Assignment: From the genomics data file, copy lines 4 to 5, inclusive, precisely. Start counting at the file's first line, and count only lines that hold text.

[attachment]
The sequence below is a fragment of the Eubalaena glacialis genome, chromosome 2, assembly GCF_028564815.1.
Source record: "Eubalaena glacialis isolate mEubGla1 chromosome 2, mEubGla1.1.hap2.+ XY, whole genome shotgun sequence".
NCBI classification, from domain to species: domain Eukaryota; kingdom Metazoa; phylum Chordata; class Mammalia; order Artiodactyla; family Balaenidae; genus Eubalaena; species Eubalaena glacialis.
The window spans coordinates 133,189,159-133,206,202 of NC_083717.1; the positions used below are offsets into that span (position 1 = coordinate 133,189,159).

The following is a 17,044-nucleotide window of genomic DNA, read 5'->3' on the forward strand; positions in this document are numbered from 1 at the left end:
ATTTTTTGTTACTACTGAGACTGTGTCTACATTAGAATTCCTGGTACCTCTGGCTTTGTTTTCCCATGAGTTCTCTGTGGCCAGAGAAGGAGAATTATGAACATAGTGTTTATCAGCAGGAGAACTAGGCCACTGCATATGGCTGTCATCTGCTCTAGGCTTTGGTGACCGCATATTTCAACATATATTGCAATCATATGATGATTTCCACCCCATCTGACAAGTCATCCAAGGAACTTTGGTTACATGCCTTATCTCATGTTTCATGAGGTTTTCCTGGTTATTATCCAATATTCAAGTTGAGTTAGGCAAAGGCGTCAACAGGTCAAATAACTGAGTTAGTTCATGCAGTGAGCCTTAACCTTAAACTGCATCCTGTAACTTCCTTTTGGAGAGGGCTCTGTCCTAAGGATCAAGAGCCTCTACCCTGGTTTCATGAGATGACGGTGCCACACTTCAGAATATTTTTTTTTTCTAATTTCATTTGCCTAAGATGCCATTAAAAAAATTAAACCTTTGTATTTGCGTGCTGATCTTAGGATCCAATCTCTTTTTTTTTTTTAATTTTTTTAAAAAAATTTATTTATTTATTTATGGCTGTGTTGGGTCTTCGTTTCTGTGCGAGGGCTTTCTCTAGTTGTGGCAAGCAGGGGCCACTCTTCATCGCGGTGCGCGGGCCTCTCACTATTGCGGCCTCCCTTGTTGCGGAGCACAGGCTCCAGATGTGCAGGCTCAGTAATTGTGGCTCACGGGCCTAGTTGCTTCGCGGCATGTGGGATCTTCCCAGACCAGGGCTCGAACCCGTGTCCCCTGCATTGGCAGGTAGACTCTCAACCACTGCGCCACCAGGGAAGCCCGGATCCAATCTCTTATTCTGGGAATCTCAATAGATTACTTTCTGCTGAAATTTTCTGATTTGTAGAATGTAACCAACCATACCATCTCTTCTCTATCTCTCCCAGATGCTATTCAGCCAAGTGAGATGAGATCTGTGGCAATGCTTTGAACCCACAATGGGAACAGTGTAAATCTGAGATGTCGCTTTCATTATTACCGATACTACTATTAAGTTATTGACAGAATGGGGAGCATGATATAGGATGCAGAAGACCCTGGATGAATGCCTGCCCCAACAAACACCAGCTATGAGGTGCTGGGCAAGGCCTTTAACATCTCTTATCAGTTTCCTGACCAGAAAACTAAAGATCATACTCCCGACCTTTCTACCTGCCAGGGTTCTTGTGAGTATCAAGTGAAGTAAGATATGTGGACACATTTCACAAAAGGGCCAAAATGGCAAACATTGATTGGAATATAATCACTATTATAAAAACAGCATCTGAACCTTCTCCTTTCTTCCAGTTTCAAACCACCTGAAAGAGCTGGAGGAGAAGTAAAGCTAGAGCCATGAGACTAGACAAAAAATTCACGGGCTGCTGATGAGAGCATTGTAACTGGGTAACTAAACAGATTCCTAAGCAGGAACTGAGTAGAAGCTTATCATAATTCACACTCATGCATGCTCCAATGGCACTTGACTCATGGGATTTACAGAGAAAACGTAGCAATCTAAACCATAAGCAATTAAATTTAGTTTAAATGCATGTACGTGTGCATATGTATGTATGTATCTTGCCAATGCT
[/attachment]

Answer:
The window spans coordinates 133,189,159-133,206,202 of NC_083717.1; the positions used below are offsets into that span (position 1 = coordinate 133,189,159).

The following is a 17,044-nucleotide window of genomic DNA, read 5'->3' on the forward strand; positions in this document are numbered from 1 at the left end: